IN MY EARLY 30s, I was a typical blue-collar worker. The only way I invested was through my employer’s 401(k) plan. But I was a good saver, putting 25% of my income into the plan, which was the maximum allowed, plus I got a generous company match of 8%. Still, I was on the lookout for ways to increase my savings and my investment returns. That was early 2006.
I read a variety of books to further my personal finance knowledge.
THERE’S SOMETHING very emotional about our homes—and how we think about their value. Take the conversation my wife and I had a couple of weeks ago.
“Did you see the house behind us went up for sale this week? They have it listed at 141% more than what we paid for our house.”
“Well, there’s no way their house is worth that much.”
“Oh really? I just talked to our neighbor—the one who’s a realtor—and he said they had five offers the first day it went up.
MY FATHER WAS A CAR salesman who, for many years, worked totally on commission, with no paid vacation. In 1953, when I was 10 years old, we went to Cape Cod for a week. A friend gave him a tip on a great place to stay. In his enthusiasm, my father booked for a week and paid in advance.
The place turned out to be worse than a Second World War army barracks. My mother refused to stay.
MY SON AND HIS fiancée recently purchased their first home. They’ve asked me about things like how to fix a leaky faucet, but they haven’t asked me for financial advice—which is a good thing, because I’ve had very limited experience buying houses.
You see, my wife and I bought our first and only home in 1986. We paid $89,000, putting down $20,000 and taking out a $72,000 mortgage by the time we added in points,
AH, A SECOND HOME—a fond dream for so many. While we try to justify a weekend house as a “good investment,” they’re often bought to fulfill some emotional need.
For some, it’s a beach house. For others, it’s a mountain getaway. But for me, it’s always been a place in the country. I’m an introvert. The prospect of getting away from crowds and noise to a secluded place of peace and quiet is my ideal.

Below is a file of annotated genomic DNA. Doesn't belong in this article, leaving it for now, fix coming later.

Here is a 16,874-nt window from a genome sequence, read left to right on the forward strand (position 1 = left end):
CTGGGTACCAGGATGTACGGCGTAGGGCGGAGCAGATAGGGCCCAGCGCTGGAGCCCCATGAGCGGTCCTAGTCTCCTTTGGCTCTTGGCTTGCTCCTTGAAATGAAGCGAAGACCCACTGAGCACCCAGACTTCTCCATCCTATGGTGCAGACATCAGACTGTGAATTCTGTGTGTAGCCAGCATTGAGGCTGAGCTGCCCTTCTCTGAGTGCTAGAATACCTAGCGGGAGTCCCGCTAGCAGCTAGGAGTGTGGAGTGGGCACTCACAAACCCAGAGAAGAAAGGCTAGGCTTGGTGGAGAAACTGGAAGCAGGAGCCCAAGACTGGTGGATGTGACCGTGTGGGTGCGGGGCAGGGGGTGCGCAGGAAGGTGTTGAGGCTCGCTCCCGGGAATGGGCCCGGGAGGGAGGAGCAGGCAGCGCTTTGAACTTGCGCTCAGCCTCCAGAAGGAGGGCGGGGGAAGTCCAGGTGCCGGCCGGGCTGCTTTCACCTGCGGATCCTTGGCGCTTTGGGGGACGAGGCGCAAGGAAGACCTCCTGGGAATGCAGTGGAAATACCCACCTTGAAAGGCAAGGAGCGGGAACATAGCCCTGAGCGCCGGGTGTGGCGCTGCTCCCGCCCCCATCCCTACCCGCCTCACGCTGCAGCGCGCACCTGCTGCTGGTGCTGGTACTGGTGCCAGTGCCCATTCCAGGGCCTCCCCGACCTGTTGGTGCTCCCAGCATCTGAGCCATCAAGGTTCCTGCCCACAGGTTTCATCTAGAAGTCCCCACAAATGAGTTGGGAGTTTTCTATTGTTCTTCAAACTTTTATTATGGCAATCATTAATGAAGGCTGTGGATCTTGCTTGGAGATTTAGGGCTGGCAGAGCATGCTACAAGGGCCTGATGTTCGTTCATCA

WHEN OPPORTUNITY knocks, will you be ready? In the past 15 months, my wife and I have had two attractive but completely unexpected opportunities presented to us.
On Labor Day 2019, a neighbor at our New Jersey Shore house told us they were selling their home. They had bought a lot nearby and were planning to build a larger house to accommodate their growing brood of grandchildren. They knew my wife and I had a third grandson on the way,
I GREW UP IN a small apartment. Truth be told, I was never enthusiastic about maintaining a house, but I did so for 45 years. Eight years after I retired in 2010, the house and its stairs became too much for my wife and me.
We considered moving to a smaller one-story house and briefly flirted with a continuing care community. We even looked at one community and found it too expensive, especially having to hand over a partially refundable $900,000 upfront fee,
A FEW YEARS AGO, my future husband and I took a trip to southern Utah to participate in a pistol shooting competition. We were taken by the area’s beauty and easy access to outdoor recreational activities. While there, we looked at a few homes and were pleasantly surprised to find the prices quite reasonable. We decided Utah would be high on our list of places to relocate to once I retired from my job.